So, yeah, anyone else here played this? Or think it sounds like something they might enjoy? I really cannot recommend the parts I've played of it enough, and I hope it keeps on being great.

      May those who accept their fate be granted happiness;

      Those who defy it, glory!

      The post was edited 4 times, last by John ().

    • I'm not huge on VNs. My experience previous to this one would be the Ace Attorney and Danganronpa games. Both of which I quite enjoyed, but which are also kinda...lightweight? I guess? As far as VNs go. They break up the text with minigames and don't have all that much text, overall. (I quite enjoy reading, but reading on a screen can get tiring in a way that reading on paper doesn't). Plus, Danganronpa, the longer of the two generally, has partial voiceovers, and gives you a lot of freedom to decide what to do next.


      Fata Morgana so far has no minigames (at 16 hours in) and fairly few choices to make. You're mostly signing up for reading a book with pictures of the characters along the top of it and a soundtrack in the background.

      May those who accept their fate be granted happiness;

      Those who defy it, glory!
    • I wish listed it since last time you talked about it on another thread, it sounds interesting. I am not big on VN either, mainly because it is tiresome if they have way too much unnecessary text (which they usually do), but I do like a good story, and just the pictures and music are good enough to immerse you if they are well written and presented. I have read several, I liked Higurashi quite a bit, despite it being quite old.
      "Can't post that on a Christian forum."
    • As someone who’s been playing VNs all her life. I can say House in Fata Morgana is a great VN choice. I couldn’t say it’s one of the best I’ve played but I def really enjoyed it. Ofc since I played it on Pc I had a few set backs with fininshing the game. But all in all ‘twas a good read.

      On a side note, if you’re more into disturbing VN plots and is already comfortable with gore, HiFM is kind of disappointing. :v:
    • So. Played some more and I need to update my list of content warnings to include some pretty intense gay- and transphobia. In-universe, mind, the game itself seems fairly sympathetic, but the scenes are still...pretty heavy.

      I'm not remotely competent to say if it's a "good" representation of a trans character, but the game, so far, seems to have avoided major pitfalls that I'm aware of. I hope it continues to do so.

      Not a lot more I want to say at the moment, I've got a lot of thoughts but I want to wait until I see how this goes before I get them down, I just...really didn't want people who might not be comfortable with even fictional depictions of those to be blindsided by them.

      May those who accept their fate be granted happiness;

      Those who defy it, glory!
    • I've been attempting to get into visual novels, but few of them seem particularly appealing, and many of them are pretty expensive for what is essentially a choose your own adventure with pictures. The only visual novel I've ever played is Trauma Center: Under the Knife (Wikipedia calls it a visual novel, although it might be more accurate to say that it has visual novel influences), and that has much more "game" in it. That said, I've recently found The Crown of Leaves, which seems interesting. I'm hoping it goes on sale soon.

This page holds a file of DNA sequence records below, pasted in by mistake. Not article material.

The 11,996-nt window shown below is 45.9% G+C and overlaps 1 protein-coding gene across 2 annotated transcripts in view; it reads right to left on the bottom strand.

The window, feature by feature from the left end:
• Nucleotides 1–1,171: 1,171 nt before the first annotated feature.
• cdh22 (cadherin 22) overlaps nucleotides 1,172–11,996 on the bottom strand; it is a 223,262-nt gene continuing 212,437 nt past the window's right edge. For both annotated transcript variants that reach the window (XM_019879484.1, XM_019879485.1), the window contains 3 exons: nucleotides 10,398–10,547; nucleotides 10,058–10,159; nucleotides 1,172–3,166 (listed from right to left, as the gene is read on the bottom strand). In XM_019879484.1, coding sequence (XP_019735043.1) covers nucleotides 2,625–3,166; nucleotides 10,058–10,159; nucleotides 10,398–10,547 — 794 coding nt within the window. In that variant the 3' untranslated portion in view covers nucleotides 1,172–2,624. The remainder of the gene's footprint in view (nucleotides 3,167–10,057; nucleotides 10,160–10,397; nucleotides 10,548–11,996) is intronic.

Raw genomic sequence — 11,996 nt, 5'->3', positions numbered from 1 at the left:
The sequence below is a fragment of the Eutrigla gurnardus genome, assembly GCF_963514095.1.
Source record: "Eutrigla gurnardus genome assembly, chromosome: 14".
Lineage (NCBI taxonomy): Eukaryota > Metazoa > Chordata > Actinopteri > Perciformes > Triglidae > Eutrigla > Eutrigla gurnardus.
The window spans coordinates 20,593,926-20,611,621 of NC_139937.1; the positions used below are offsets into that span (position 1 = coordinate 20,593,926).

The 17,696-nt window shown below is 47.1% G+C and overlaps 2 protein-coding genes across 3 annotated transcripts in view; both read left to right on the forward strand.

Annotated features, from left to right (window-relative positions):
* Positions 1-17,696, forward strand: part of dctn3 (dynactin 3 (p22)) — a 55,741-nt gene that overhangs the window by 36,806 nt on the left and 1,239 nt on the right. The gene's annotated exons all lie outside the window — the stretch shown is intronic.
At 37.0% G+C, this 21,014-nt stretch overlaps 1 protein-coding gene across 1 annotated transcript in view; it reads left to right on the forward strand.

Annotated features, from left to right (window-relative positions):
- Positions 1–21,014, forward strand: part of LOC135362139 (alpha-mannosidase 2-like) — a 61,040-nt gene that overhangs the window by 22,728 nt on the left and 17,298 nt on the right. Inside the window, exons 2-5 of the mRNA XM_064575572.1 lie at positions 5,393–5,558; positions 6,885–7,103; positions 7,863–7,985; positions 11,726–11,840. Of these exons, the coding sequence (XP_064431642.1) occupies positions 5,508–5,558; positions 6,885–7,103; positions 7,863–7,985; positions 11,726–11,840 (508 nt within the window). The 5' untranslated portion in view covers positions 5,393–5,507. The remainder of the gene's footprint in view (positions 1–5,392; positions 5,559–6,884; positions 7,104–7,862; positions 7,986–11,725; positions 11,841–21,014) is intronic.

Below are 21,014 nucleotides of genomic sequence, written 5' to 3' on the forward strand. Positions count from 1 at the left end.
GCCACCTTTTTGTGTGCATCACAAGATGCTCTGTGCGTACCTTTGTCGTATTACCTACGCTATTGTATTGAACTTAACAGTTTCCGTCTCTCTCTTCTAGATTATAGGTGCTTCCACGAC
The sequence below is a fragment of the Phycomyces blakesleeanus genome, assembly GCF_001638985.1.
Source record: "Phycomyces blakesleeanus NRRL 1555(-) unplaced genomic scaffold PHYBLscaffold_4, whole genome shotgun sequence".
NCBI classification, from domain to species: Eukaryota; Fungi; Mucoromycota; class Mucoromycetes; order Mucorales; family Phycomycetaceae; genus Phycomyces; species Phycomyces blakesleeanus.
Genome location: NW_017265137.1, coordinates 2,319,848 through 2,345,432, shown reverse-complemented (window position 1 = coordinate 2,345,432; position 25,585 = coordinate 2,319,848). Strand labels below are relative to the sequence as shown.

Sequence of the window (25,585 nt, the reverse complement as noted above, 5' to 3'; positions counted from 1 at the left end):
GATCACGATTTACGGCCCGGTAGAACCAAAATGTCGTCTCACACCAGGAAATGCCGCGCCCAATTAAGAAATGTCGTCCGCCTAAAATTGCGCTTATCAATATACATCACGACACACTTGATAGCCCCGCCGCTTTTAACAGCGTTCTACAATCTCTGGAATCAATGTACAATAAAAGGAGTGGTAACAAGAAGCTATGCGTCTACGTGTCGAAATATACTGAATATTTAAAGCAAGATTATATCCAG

As for The House in Fata Morgana, I can't say the premise is grabbing me. I also have an aversion to being called "master". But you have fun.
      O Gods dethroned and deceased, cast forth, wiped out in a day
      From your wrath is the world released, redeemed from your chains, men say.
      New Gods are crowned in the city; their flowers have broken your rods;
      They are merciful, clothed with pity, the young compassionate Gods.
      But for me their new device is barren, the days are bare;
      Things long past over suffice, and men forgotten that were.


      Algernon Charles Swinburne, "Hymn to Proserpine"
    • Chloroform wrote:

      As someone who’s been playing VNs all her life. I can say House in Fata Morgana is a great VN choice. I couldn’t say it’s one of the best I’ve played but I def really enjoyed it. Ofc since I played it on Pc I had a few set backs with fininshing the game. But all in all ‘twas a good read.

      On a side note, if you’re more into disturbing VN plots and is already comfortable with gore, HiFM is kind of disappointing. :v:
      Could you recommend some VNs that are must play? Ideally stuff that don't have an adaptation. For example, know Steins;gate is amazing but I have watched the anime so most of it is spoiled.
      "Can't post that on a Christian forum."
    • Please Understand wrote:

      Could you recommend some VNs that are must play? Ideally stuff that don't have an adaptation. For example, know Steins;gate is amazing but I have watched the anime so most of it is spoiled.
      Im a total weeb so most of the visual novels I've played back in the day are all fan translations (english patch through VNR) lol But thanks to localization companies slowly bringing VNs to the West nowadays, more good VNs are now available in consoles. Some English visual novels that were unforgettable so far to me were:

      • Zero Escape: The Nonary Games (PS4,PC, PSV,3/DS)
      • Danganropa V3 Killing Harmony (PSV, PS4 PC)